House Armed Services Committee members have forwarded a $610 billion defense policy bill. According to its supporters, the policy will completely fund the military needs while the others criticized it as just another budgeting gimmick that would create more problems than it would solve.
The annual defense authorization bill draft was approved by the panel with 60 votes in favor and 2 votes against it. There was a 16 hour debate over the issue, with numerous defense priority and regulation amendments. It also included up to 2.1 percent pay raise for troops next year. Note that the troops are currently 27,000 more than the White House requested. It also advances to a massive renewal of the defense medical care system.
In addition, the plan also includes $18 billion to military funding for things such as F-18s, F-35s, Army Tactical Missile Systems and Littoral combat ships. Note that the plan has enormously increased the ship and aircraft depot maintenance, adding 900 Javelin missiles to the Pentagon’s request.
Mac Thornberry, R-Calif, the current Committee Chairman, has iterated that the additions were needed to supply the armed forces with all the assistance they require to keep the country secure.
According to him, “The bottom line for me this year is that it is fundamentally wrong to send service members out on missions for which they are not fully prepared or fully supported.”
In addition, he said, “For that reason, it is essential that we begin to correct the funding shortfalls that have led to a lack of readiness and to a heightened level of risk that we have heard about … and seen for ourselves.”
However, it should be noted here that the Democrats and administration officials have already criticized the motion, stating that the authorization bill and the larger House Republican budget plan already pay for the aforementioned additions.
The total cost of the budget is in accordance with the budget agreed upon by Congress and the White House last winter. But, it does shift $18 billion from the temporary war funds to the base budget. This way, the remaining budget only covers money for operations in Iraq and Afghanistan for half of 2017.
According to Thornberry, the next president will hopefully fill in the gaps through a supplemental budget plan next year. Ash Carter, the Defense Secretary, on Wednesday said that the new plan is a gamble with the lives and missions of the troops.
He said before the Senate Armed Services Committee, “It buys force structure without the money to sustain it and keep it ready, effectively creating a hollow force structure, and working against our efforts to restore readiness.”
On the other hand, Adam Smith, House Armed Services Ranking Member, D-Wash, raised the same concerns but eventually accepted the bill, recognizing it as an important move towards improvements in the process.
For 54 consecutive years, the authorization bill has been passed by the Congress. There have been numerous presidential vetoes and threats to stop the bill to no avail to date. Even President Obama has threatened to veto all of the defense authorization bills passed by the House throughout his presidential era.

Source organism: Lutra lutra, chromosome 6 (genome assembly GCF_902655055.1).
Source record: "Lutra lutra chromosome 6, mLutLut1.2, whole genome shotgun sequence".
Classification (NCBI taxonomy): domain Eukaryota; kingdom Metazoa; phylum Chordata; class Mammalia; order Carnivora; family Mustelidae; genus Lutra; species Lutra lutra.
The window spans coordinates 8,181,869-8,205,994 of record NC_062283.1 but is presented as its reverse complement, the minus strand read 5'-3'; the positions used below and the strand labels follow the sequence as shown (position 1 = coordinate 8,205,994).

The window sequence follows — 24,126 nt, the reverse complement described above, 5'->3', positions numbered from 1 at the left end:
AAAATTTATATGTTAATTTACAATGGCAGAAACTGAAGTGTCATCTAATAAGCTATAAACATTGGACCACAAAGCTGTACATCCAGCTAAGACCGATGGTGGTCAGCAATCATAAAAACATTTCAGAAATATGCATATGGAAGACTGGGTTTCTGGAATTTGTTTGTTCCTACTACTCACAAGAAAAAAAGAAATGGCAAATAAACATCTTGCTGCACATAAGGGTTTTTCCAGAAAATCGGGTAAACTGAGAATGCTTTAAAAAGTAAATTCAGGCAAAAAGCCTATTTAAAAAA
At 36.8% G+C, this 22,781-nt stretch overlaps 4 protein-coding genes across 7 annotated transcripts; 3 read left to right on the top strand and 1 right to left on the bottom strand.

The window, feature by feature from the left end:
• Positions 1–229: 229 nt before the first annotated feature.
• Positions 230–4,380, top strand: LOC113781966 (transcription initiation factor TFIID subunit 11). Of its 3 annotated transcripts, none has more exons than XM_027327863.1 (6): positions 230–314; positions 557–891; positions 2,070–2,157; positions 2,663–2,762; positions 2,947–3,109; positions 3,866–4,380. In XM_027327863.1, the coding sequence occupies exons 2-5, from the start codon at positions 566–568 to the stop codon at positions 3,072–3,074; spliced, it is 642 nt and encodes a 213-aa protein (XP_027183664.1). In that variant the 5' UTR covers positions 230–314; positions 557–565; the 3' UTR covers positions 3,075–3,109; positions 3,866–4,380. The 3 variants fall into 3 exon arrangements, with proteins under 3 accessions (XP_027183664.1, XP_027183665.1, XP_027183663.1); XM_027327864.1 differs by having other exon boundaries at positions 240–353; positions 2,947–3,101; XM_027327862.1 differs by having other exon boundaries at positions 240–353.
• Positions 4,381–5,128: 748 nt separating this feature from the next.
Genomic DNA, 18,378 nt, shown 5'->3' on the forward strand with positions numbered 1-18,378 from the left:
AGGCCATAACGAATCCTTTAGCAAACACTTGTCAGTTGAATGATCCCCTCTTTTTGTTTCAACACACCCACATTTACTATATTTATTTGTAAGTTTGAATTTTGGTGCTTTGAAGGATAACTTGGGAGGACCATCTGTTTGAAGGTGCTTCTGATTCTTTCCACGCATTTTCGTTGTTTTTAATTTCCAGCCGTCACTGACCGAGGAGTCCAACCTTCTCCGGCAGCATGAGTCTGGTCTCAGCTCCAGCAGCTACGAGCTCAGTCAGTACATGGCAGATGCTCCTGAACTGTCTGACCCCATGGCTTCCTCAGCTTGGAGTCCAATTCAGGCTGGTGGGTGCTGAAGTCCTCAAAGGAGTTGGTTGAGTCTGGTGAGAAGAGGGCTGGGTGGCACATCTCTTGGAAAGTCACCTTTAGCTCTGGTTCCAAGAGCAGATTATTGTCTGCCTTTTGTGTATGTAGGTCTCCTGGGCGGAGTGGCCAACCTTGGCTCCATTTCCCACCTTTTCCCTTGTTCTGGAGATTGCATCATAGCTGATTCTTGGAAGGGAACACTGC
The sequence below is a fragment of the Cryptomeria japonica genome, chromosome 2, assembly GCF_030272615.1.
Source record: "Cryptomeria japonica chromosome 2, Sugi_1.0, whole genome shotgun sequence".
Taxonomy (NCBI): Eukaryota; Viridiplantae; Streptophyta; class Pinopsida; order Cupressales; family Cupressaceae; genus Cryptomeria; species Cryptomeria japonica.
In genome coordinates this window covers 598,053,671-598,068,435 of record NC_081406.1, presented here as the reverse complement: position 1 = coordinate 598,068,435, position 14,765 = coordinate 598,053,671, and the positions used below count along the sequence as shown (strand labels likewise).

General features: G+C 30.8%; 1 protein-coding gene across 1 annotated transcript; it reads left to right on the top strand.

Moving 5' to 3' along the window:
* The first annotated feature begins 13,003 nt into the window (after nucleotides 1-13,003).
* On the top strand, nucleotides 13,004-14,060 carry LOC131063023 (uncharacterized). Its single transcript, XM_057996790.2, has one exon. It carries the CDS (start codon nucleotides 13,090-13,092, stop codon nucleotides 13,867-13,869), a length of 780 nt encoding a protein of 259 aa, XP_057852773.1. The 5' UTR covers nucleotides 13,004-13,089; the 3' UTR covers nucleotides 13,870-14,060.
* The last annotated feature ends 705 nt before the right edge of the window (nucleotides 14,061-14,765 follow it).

On the other hand, the 2.1 pay raise suggestion is similar to the jump in private sector wages expected in 2017. However, it does surpass the White House’s decision of a 1.6 percent pay raise. It should be noted here that the Senate lawmakers have not yet signed to the higher pay raise yet. Even if it stays at 1.6 percent as instructed by the White House, it would still be the highest pay raise for troops since 2013. It would join the six year streak of military pay raise below 2 percent.
Defense Department officials believe that this pay raise will save approximately $300 million in the year 2017. In addition, they also suggest that it would save up to $2.2 billion over the next five years. In addition, they also emphasized on the fact that even though the raise might seem nominal, the troops would still see bigger salary raises from next year on. According to sources, a 1.6 percent increase means approximately $400 per year in salary increase for most of the junior troops and around $1,500 annual pay raise for mid-career officers.
On the other hand, an E-4 with three years of service will almost get a raise of $136. For an E-7 with 10 years of service, the total would be around $228 yearly.
Currently, the authorization bill funds around 9,800 troops in Afghanistan till 2017, even though the plans were long discussed by the White House of drawing down the force by the end of the year.
The plan would add 25,000 more soldiers to the Army National Guard and the Army Reserve than requested. According to Thornberry, this bill would keep force at a steady level instead of drawing it down.
In addition, it should be noted here that the Army’s active-duty force would rise from 475,000 to 480,000 under this plan. But the Pentagon had planned to bring it down to 460,000 to make major cuts. The Marine Corps will see an addition of 1,000 troops under the House plan, whereas under the White House proposal it was recommended to bring it down from 184,000 to 182,000.
Moreover, the plan would add 25,000 new soldiers to the Army National Guard and the Army Reserve, again more than the service leadership requested. For the Air Force, the proposal was to cut down the force by almost 4,000 instead it would grow by 285 personnel while the Navy would drop from 329,200 soldiers to 322,900 soldiers till next fall 2017.